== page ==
|I love this book.|
I own cookbooks. Many of them. I get sucked in by the pretty pictures and delicious looking recipes, then they sit on a shelf and don't get a lot of use. I blame the internet. It's just so convenient, and I can compare several versions of a recipe before deciding which to try.
There is one cookbook I use on a regular basis, however. My trusty Fannie Farmer's Baking Book. I have yet to make a recipe from this book that came out poorly. While I'd like to claim that this is all due to my rad-awesome baking skills, the truth is that the book is just full of wonderful recipes.
It also allows something the internet doesn't – the ability to browse when I feel like making something, but don't have anything specific in mind. I was in that mood this weekend; the only thing I knew was that I wanted something sweet-ish that wasn't a cookie.
I settled on jam muffins. A basic muffin with a delicious jam center? There was no way I could resist that,especially given the simplicity of the recipe.
|Yes, two muffins. One just isn't going to cut it. Trust me on this.|
|It should be lumpy still.|
It's a very basic recipe – no fancy ingredients – that takes maybe three minutes to make. Three minutes is well within my acceptable morning effort range. Mix the dry ingredients in one bowl, mix the wet ingredients in another*, then mix until just combined. Then you get to drink coffee while smugly reflecting on what an awesome mom you are for making
your kids fresh muffins for breakfast and blithely ignoring the fact that this means you can delay feeding them actual food for a couple more hours so you can drink more coffee and look at the internet.
|The "hard" part is done. Time to lick the jam spoon!|
The only effort involved is getting the jam filling in, and that's really not any effort at all – a layer of batter, a dollop of jam, and top it with more batter. Actually, I was a little concerned about my ability to assemble the muffins without creating a mess; I'm not known for my delicate touch and the recipe specified not letting the jam touch the sides. Luckily, however, I had a nice thick blackberry jam that one of my co-workers gave me for Christmas. It held together in a ball, even when I put the remaining batter on top.
|What? This isn't a muffin!|
These came out beautifully. They're not cupcakes in disguise like so many of the modern "muffin" recipes; they have just a hint of sweetness in them...and then you get to the jam. There is just enough jam in the middle to get a little bit with every bite. There's probably less jam in each muffin than I'd put on them if I was adding it after they baked, but it feels more decadent to eat something with a pocket of jam in the middle. The only problem is that the recipe only makes a dozen and Zoey and Parker insisted they get their fair share, also. We ran out way too quickly.
|Mini loafs maximize the jam.|
Then Randy had a wonderful thought. “I bet these would make great mini muffins,” he said. Brilliance! It was a hypothesis that I had to test. You know, for science. While I was at it, I decided to make a mini-loaf as well. They were every bit as good in those formats, also. I'm pretty sure there is no shape that this recipe would not taste fantastic in.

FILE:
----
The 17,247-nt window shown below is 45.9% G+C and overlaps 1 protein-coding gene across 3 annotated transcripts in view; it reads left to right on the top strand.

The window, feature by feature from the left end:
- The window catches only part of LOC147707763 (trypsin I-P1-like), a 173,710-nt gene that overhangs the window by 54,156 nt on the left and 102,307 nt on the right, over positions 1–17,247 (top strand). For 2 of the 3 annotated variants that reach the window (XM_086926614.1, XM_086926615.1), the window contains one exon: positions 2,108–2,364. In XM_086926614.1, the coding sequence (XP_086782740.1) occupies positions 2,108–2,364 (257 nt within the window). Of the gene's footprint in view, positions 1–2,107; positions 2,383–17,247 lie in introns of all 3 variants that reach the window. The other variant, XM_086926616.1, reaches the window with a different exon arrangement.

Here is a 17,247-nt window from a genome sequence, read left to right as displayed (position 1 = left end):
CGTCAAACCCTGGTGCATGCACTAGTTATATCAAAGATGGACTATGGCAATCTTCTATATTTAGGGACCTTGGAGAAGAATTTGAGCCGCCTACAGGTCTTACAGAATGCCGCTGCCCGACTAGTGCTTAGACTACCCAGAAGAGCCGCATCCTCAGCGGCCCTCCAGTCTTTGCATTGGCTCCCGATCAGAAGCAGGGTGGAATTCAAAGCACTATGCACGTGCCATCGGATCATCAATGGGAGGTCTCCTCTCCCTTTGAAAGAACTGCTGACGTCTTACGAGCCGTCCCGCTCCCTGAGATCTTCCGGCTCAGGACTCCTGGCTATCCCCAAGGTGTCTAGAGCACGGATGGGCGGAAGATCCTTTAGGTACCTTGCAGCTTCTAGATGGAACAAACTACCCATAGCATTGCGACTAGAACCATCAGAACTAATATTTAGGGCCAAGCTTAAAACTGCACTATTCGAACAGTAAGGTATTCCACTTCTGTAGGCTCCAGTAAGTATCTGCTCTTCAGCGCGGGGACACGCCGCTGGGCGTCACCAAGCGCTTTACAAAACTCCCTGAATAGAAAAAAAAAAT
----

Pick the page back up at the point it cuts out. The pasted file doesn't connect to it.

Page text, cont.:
|Runny just doesn't cut it.|
While the shape doesn't matter, the filling does. Unfortunately, I ran out of the blackberry jam, and had to do with a runnier grape jelly for the last few mini-muffins. It didn't work out nearly as well – the consistency of the jam is important. You need a thick jam that won't run out into a thin layer. A thinner jam or jelly won't stay in the center and you lose that element of fruity sweetness in every bite. Marmalade or preserves would be wonderful.
|The thinner jelly (right) just doesn't work.|
And yes, we made two batches in one day and ate most of them that same day. I blame the kids. Zoey had “I need another muffin,” on repeat and Parker toddled behind her shrieking his agreement. On the second go-round, I added a tablespoon of grated lemon peel to the batter. Honestly, I didn't notice a huge difference. I'm not sure if it's because my lemon peel is old (at least three or four years) or because I was in a bit of a muffin coma, but it didn't take away from the flavor at all. I know I'll make these again and try with fresh lemon zest to see if I can't get a little bit of citrus kick in there.
|Who needs Starbucks?|
Makes 12 muffins or 14 mini muffins and one mini-loaf
2 c flour
1T baking powder
¼ c sugar
2 eggs, lightly beaten
1 cup milk
8T melted butter
1T lemon zest (optional)
12 tsp thick jam or preserves.
Pre-heat oven to 400
Mix flour, baking powder, and salt in a small bowl*
Mix sugar, eggs, milk, butter, vanilla, and lemon zest in a large bowl.
Add dry ingredients to wet ingredients and mix until just combined.
Grease a muffin tin. Fill each cup 1/3 full of batter.
Put a teaspoon of jam in the center of each cup, being careful not to let it touch the sides.
Fill the cups the remainder of the way.
Bake for 20 minutes or until a toothpick inserted into the middle comes out clean. (for mini-muffins, reduce time to 15-18 minutes)
*Full disclosure – I only used two bowls because I didn't realize what I had done until it was too late. Usually, I mix the wet ingredients first and then just dump all the dry stuff on top without mixing it together. If I feel ambitious, I'll put them through a sifter to mix them, but I hate dirtying a second bowl for three seconds of mixing. That's just silly.
|Two bowls? What was I thinking? That's more to clean!|